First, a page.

The demographic history was inferred using the information contained in the multidimensional site frequency spectrum (SFS) and fastsimcoal v.126.96.36.199 . Briefly, fastsimcoal2 performs coalescent simulations under an arbitrarily complex predefined demographic model and then uses a conditional maximization (ECM) algorithm to optimize each parameter in turn to maximize the likelihood given the data. Demographic models are not restricted to a certain number of populations and can include a variety of demographic events such as migration, population size changes, population splits and admixture events. In an attempt to reduce the effect of selection, loci presumably located in coding regions were excluded; these loci were identified via a blastn search against a compilation of transcriptomic data from various species and tissues of Midas cichlids [45, 122, 123]. Furthermore, only one SNP per locus was used to reduce the effect of non-independence of markers . The SFS was created in the following way: data were parsed from variant call format (VCF) files using a custom python script and transformed into the MSFS using a modified script available from δaδi . Since no trinucleotide substitution matrix is available for cichlids to correct for ancestral misidentification [88, 89] we used the minor (folded) site frequency spectrum. Initially, simple one-population models were run for both source lake populations. Subsequently, each crater lake species was analyzed together with its respective source population in two-population models. Finally, for both crater lakes each four species were analyzed jointly with the source population in five-population models. Including all five sympatric species in one analysis in the case of Apoyo was not possible as fastsimcoal2 is currently limited to handling SFS files of up to one million entries and including another population would have meant reducing the sample size to only four samples per population. The number of entries in the multidimensional SFS is the product of the number of alleles plus one (for the state of zero) per population. In the case of L. Apoyo we excluded cluster 4 as we only had nine individuals in our data set. In L. Xiloá all four sympatric species could be included in one analysis; the hybrid group was not considered in these analyses. To alleviate the problem of missing data in building the SFS from RADseq data, sample sizes were projected downwards to a certain size using δaδi’s projection function . In one- and two-population models the source populations were projected down to 50 alleles (25 individuals), except for A. labiatus from L. Managua (projected to 30 alleles), and the crater lake species each to 30 alleles, except for clusters 3, 4, and 5 in Apoyo, which were projected down to 20, 14, and 20 alleles, due to their small sample sizes, respectively. In the five-population models sample sizes had to be projected down to 18 alleles for the source populations and 14 alleles for each of the crater lake species due to the limitation of a maximum of one million entries in the SFS. Note that the projected samples sizes were used as a minimum threshold to create the VCF files, that is, a locus for which fewer samples were genotyped than the targeted sample size for projection in any one population was excluded. This filter was applied to both polymorphic and monomorphic loci, which is crucial to obtain the correct ratio of monomorphic to polymorphic sites, by which all demographic parameters are scaled. In more detail, the number of monomorphic sites was added manually to the SFS and theoretically equals the respective number of loci times the 89 potentially variable sites (obtained by subtracting the 5 bp of restriction site and the 2 blacklisted sites from the 96 bp reads) minus the number of segregating sites. Yet, using only one SNP per locus decreases the ratio of polymorphisms and thus biases the estimates. This bias was corrected for by first calculating the ratio of monomorphic to polymorphic sites using all SNPs. The resulting number of monomorphic sites is then the number of SNPs (one per locus) multiplied by this ratio. To convert the inferred parameters into demographic units, a substitution rate of 7.5 x 10−9 per site and generation similar to a recent estimate from nine- and three-spine sticklebacks was assumed . For each demographic model at least 25 independent fastsimcoal2 runs with relatively broad prior search ranges for the parameters were conducted. If several competing models returned similar likelihoods or we were interested in the maximum likelihood parameter estimates the number of runs was increased. Likelihoods are approximated and increasing the number of runs thus increases the chance of minimizing the error . In this case the prior search range was adjusted to better accommodate more likely values of the parameters. Especially in the case of more complex models and time parameters reducing the prior search ranges often enhanced convergence. But note that prior bounds only define initial search ranges and are not to be understood like priors in a Bayesian approach. Only the lower bound is an absolute boundary in fastsimcoal2. The upper bound can increase each round. Each run consisted of 20–50 rounds of parameter estimation via the ECM algorithm with a length of 100,000–250,000 coalescent simulations each (increasing by 5,000 steps each round). The relative fit of the different demographic models to the data was evaluated by means of the Akaike Information Criterion (AIC) after transforming the log10-likelihood values to ln-likelihoods. Following  95% confidence intervals were calculated by parametric bootstrapping. Bootstrap replicates (n = 25) were obtained by simulating minor site frequency spectra using the same overall corrected sequence length as the empirical data (unlinked regions of 89 bp) and according to the maximum likelihood parameter point estimates followed by re-estimating the parameters.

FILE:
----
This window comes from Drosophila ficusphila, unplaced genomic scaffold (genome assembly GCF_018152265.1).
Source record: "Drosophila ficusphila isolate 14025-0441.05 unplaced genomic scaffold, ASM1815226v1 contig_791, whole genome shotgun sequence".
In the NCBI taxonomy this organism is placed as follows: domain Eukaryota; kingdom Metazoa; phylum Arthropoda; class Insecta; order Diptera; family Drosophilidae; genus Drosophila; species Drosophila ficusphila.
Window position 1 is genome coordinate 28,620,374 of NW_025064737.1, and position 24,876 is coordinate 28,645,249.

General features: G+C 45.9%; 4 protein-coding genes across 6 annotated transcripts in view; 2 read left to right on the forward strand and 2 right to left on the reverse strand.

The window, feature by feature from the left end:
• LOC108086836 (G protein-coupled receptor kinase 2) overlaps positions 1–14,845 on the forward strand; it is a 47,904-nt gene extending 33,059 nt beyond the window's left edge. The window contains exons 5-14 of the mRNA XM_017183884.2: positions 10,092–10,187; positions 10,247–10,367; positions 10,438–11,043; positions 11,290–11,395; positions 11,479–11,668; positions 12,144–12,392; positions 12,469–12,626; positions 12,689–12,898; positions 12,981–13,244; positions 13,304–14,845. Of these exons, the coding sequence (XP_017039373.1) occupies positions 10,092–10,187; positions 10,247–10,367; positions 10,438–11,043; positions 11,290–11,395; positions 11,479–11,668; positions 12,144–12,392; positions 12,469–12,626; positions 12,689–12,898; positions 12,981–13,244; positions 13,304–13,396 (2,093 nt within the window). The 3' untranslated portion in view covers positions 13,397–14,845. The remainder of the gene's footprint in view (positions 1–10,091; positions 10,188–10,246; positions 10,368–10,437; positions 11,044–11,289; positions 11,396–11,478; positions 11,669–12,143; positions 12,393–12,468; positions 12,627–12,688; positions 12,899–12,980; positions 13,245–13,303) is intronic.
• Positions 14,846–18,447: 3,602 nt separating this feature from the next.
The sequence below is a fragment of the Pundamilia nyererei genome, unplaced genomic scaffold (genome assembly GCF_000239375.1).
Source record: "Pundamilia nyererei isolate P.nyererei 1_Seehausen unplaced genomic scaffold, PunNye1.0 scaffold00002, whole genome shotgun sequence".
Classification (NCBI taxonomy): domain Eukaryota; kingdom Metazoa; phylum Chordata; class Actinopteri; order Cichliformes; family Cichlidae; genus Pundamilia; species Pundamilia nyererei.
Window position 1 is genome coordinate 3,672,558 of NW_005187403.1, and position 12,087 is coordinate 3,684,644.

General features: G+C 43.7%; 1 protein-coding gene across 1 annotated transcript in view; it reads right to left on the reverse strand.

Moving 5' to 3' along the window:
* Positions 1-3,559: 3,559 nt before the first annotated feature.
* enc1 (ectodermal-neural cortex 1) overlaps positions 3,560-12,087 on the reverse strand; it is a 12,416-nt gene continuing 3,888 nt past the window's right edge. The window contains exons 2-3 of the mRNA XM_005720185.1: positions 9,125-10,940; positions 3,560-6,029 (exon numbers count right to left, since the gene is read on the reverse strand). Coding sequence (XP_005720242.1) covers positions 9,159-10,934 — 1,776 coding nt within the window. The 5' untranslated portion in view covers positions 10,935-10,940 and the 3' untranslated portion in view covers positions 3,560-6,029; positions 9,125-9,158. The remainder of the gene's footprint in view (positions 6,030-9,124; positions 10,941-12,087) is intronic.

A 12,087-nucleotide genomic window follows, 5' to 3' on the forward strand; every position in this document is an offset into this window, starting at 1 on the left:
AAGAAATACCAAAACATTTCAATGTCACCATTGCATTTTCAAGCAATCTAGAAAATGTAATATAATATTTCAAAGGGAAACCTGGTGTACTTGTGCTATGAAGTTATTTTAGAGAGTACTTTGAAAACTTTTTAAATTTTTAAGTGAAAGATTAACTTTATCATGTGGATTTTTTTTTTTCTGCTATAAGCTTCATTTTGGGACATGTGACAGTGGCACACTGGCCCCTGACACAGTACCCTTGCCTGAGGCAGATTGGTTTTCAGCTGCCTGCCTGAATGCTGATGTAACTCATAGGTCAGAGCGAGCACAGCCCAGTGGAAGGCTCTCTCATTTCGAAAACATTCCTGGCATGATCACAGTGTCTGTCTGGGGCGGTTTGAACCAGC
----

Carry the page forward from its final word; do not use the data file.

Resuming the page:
S1 Fig. Global admixture analyses.